admin indicates administrative; EMR, enhanced medical rehabilitation; PI, principal investigator.
aOf the 115 patients assigned to standard of care, 1 participant withdrew before providing sufficient data for primary analysis.
Trial Protocol and Statistical Analysis Plan
eTable. Barthel Changes by Individual Item in the Enhanced Medical Rehabilitation (EMR) and Standard of Care Groups
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Lenze EJ, Lenard E, Bland M, et al. Effect of Enhanced Medical Rehabilitation on Functional Recovery in Older Adults Receiving Skilled Nursing Care After Acute Rehabilitation: A Randomized Clinical Trial. JAMA Netw Open. 2019;2(7):e198199. doi:10.1001/jamanetworkopen.2019.8199
在这项随机临床试验中，229 名老年人在专业护理设施中接受物理和作业疗法，与那些接受标准护理治疗的老年人相比，接受强化医疗康复的老年人在治疗期间活动时间更长且功能恢复率高出 25%。
Enhanced medical rehabilitation (EMR) is a systematic and standardized approach for physical and occupational therapists to engage patients. Higher patient engagement in therapy might lead to improved functional recovery in rehabilitation settings, such as skilled nursing facilities (SNFs).
To determine whether EMR improves older adults’ functional recovery.
Design, Setting, and Participants
A double-blind, parallel-group, randomized clinical trial was conducted from July 29, 2014, to July 13, 2018, in 229 adults aged 65 years or older admitted to 2 US SNFs. Participants were randomized to receive EMR (n = 114) vs standard-of-care rehabilitation (n = 115). Intention-to-treat analysis was used.
The intervention group received their physical and occupational therapy from therapists trained in EMR. Based on models of motivation and behavior change, EMR is a toolkit of techniques to increase patient engagement and therapy intensity. The control group received standard-of-care rehabilitation from physical and occupational therapists not trained in EMR.
Main Outcomes and Measures
The primary outcome was change in function in activities of daily living and mobility, as assessed with the Barthel Index, which measures 10 basic activities of daily living or mobility items (scale range, 0-100), from SNF admission to discharge; secondary outcomes were gait speed for 10 m, 6-minute walk test, discharge disposition, rehospitalizations, and self-reported functional status at days 30, 60, and 90. To examine the rehabilitation process, therapists’ engagement with patients and patient active time during therapy were measured for a sample of the sessions.
Of the 229 participants, 149 (65.1%) were women; 177 (77.3%) were white, and 51 (22.3%) were black; mean (SD) age was 79.3 (8.0) years. Participants assigned to EMR showed greater recovery of function than those assigned to standard of care (mean increase in Barthel Index score, 35 points; 95% CI, 31.6-38.3 vs 28 points; 95% CI, 25.2-31.7 points; P = .007). There was no evidence of a difference in the length of stay (mean [SD], 23.5 [13.1] days). However, there were no group by time differences in secondary outcome measures, including self-reported function after SNF discharge out to 90 days as measured on the Barthel Index (mean [SE] score: EMR, 83.65 [2.20]; standard of care, 84.67 [2.16]; P = .96). The EMR therapists used a median (interquartile range) of 24.4 (21.0-37.3) motivational messages per therapy session vs 2.3 (1.1-2.9) for nontrained therapists (P < .001), and EMR patients were active during a mean (SD) of 52.5 (6.6%) of the therapy session time vs 41.2 (6.8%) for nontrained therapists (P = .001).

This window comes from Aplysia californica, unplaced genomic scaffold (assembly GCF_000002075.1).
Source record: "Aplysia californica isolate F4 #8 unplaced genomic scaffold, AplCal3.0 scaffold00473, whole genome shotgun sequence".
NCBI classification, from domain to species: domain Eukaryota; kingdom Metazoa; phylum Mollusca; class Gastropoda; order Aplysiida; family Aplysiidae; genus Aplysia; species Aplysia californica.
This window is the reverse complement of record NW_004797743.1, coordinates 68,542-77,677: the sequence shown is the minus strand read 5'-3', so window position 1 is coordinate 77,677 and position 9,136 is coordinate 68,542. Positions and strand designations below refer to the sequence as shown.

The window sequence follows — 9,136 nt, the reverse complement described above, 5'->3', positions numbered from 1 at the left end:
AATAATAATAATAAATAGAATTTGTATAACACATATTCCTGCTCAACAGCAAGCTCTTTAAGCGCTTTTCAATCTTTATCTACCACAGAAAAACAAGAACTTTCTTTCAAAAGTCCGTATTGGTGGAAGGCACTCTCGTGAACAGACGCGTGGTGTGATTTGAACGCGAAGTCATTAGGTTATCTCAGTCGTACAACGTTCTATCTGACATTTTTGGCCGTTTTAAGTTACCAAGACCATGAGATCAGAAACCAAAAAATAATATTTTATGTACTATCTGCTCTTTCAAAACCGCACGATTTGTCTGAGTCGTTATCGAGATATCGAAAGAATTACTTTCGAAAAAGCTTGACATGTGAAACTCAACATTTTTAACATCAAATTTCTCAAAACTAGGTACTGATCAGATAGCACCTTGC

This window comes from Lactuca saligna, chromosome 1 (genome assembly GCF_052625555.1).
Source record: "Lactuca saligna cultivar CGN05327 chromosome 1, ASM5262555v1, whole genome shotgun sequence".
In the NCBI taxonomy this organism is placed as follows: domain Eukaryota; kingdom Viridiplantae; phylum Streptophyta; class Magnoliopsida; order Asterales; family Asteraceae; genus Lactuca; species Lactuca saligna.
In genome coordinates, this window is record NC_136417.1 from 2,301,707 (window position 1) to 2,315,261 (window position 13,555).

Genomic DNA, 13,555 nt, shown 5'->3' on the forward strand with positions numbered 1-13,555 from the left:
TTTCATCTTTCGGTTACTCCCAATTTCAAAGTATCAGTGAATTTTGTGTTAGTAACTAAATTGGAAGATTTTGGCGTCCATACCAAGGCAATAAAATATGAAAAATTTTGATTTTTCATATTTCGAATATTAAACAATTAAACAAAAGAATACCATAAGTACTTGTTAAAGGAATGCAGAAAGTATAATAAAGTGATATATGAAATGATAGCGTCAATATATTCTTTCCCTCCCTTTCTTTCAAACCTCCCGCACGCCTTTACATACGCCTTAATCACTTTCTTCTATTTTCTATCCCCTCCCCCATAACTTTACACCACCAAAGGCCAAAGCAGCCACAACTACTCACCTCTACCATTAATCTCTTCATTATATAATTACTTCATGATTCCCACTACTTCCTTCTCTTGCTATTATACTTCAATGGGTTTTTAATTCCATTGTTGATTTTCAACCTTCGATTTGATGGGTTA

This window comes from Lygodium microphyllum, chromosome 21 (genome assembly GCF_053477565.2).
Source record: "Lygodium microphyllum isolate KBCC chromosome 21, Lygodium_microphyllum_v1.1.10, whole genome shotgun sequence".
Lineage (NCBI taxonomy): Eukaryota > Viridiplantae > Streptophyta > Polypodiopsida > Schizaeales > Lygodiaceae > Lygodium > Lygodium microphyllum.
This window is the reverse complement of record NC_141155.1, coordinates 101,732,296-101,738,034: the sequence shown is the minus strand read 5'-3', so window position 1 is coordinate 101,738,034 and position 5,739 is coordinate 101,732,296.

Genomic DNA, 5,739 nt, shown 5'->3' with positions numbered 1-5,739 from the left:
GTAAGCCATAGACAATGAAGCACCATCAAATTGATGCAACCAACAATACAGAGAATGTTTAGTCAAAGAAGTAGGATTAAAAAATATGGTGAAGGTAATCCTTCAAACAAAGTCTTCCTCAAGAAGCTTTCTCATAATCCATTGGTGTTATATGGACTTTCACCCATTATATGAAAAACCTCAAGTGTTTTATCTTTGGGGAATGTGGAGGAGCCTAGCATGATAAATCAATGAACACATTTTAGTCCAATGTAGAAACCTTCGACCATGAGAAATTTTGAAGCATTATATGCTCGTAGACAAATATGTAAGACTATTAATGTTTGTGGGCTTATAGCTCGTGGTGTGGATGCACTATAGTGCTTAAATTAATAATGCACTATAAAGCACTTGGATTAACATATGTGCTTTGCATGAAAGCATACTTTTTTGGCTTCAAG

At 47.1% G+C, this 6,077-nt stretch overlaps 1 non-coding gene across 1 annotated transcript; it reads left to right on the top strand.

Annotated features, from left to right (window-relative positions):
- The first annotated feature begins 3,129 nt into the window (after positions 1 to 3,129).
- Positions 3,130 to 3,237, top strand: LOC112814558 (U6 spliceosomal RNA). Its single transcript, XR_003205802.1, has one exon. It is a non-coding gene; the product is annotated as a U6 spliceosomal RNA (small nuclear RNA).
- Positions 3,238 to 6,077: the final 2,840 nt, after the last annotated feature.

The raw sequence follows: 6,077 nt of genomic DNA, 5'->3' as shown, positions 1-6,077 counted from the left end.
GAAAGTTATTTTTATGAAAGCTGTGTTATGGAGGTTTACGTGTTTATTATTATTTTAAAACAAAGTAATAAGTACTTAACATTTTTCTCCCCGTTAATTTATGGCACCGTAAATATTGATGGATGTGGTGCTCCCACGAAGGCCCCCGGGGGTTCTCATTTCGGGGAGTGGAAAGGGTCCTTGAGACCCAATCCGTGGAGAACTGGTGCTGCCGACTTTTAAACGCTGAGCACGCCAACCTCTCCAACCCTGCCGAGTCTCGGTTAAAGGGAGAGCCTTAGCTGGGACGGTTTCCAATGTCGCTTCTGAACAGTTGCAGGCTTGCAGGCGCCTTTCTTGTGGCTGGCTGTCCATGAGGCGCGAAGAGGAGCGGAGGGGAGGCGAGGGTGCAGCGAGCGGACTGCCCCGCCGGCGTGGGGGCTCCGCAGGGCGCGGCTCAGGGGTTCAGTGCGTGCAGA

Conclusions and Relevance
Enhanced medical rehabilitation modestly improved short-term functional recovery for selected older adults rehabilitating in SNFs. However, there was no evidence that the benefits persisted over the longer term. This study demonstrates the value of engaging and motivating older adults in rehabilitation therapy, but more work is needed to extend these benefits to longer-term outcomes after discharge home.
ClinicalTrials.gov identifier: NCT02114879
Older adults who experience a disabling medical event, such as hip fracture, require physical and occupational therapy (PT/OT) in postacute care settings, such as skilled nursing facilities (SNFs). The use of postacute care has grown as frail and medically complex older adults survive medical events but with such functional incapacity that they are unable to return home and function independently.1,2 In 2016, Medicare paid approximately $60 billion for postacute care, including 2.4 million SNF stays.3 For such patients, postacute rehabilitation is a window of opportunity to regain functional ability. The alternative is persistent disability, which comes with considerable human costs, as well as high health care costs,4 much of it resulting from rehospitalizations.5-8
To date, efforts to improve rehabilitation outcomes of older adults have met with limited success in randomized clinical trials.9,10 Increasing intensity by providing more PT/OT time in SNF therapy has modestly improved functional gains11-14 and increased the rate of discharge to community settings.15 Yet, a further increase in the use of therapy is likely not an option owing to cost-containment considerations.16,17 Instead, postacute rehabilitation could be optimized by improving therapists’ engagement with patients and the intensity of the therapy sessions, resulting in greater patient active time or patient activity per minute of PT/OT.4,18-24 Such engagement efforts must account for patient factors, such as depression, cognitive impairment, and multiple medical comorbidities, that can undermine motivation.25-28